Body Harnesses Information
Body harnesses are safety devices that support the wearer in the event of a fall from an aerial worksite. They are also used to support a worker while doing suspended work. They are a common type of personal protective equipment (PPE), and are also called safety harnesses, fall protection systems, and fall arrest systems.
Body harnesses work by stopping the descent of an individual that falls from an elevated position. As a general rule, a body harness should be used anytime a working height of six feet or more is needed. A full-body harness with a shock-absorbing lanyard or a retractable lifeline is the only product recommended. A full-body harness distributes the descent shock forces throughout the body, and the shock-absorbing lanyard regulates deceleration and arresting forces. Body harnesses allow a worker to keep his or her hands free to work. The harnesses are usually made from rope, cable, or webbing and consist of locking hardware. The hardware consists of snaps, latches or keeper, keeper spring, keeper rocks, and thimbles.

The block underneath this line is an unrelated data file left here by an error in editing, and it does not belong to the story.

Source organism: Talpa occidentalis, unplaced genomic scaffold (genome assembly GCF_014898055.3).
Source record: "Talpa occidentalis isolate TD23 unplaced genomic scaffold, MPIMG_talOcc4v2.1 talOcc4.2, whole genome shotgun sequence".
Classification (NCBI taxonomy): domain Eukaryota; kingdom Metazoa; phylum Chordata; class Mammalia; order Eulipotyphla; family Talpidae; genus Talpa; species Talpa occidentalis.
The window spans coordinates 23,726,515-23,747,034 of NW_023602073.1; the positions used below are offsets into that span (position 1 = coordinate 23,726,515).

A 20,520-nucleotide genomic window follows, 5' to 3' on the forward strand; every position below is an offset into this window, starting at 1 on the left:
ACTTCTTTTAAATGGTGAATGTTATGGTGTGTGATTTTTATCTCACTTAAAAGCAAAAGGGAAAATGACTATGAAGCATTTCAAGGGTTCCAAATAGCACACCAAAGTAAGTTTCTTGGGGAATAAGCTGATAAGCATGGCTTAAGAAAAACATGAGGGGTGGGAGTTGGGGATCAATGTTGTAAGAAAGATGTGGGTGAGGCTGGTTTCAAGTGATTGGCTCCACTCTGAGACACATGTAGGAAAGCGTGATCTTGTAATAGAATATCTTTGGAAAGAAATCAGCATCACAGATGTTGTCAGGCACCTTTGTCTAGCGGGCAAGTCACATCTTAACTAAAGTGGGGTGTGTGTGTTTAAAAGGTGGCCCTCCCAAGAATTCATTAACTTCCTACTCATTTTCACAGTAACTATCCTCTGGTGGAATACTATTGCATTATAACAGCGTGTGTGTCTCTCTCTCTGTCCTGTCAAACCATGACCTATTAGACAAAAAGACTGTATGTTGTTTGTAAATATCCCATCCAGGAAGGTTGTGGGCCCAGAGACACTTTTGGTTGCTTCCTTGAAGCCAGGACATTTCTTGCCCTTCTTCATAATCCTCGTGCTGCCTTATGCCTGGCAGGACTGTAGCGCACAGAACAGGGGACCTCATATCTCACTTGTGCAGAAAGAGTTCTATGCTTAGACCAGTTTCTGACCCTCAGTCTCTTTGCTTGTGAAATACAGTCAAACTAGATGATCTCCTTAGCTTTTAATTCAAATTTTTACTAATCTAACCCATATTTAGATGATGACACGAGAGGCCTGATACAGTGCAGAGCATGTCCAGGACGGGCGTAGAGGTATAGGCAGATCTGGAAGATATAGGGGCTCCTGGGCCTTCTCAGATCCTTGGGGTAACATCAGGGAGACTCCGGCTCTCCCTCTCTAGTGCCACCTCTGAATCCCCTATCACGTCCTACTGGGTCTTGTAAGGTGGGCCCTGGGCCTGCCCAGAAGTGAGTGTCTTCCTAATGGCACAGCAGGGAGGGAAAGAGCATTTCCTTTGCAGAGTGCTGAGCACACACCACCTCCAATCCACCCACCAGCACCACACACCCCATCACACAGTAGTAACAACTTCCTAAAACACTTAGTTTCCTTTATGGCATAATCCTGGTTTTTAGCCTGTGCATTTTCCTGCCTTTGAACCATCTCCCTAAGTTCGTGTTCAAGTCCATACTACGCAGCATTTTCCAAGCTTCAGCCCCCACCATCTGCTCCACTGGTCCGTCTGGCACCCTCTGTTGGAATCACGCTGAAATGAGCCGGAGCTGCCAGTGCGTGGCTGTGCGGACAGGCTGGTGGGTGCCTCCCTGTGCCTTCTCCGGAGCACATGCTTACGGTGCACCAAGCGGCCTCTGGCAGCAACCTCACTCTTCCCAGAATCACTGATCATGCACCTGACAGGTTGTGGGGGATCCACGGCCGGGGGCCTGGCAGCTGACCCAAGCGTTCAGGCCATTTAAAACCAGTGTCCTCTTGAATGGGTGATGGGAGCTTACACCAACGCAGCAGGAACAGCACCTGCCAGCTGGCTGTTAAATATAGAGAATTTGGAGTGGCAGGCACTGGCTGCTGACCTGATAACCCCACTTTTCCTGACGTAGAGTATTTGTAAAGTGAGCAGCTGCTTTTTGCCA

There are 4 classes of fall safety equipment:
Class 1: Body belts restrain a person in a hazardous work position and reduces the possibility of falls. They are secured around the wearer’s waist and legs.
Class 2: Chest harnesses are used when there are only limited fall hazards, or for applications such as retrieving persons from a tank or bin.
Class 3: Full body harnesses are designed to arrest a complete freefall. They typically include both belts and chest harnesses
Class 4: Suspension belts are work supports that can suspend a worker, such as supports for suspending high-rise window cleaners.
- Window washing
- Construction work
- Crane operators
- Bridge painting
- Rock climbing
- Scaffold work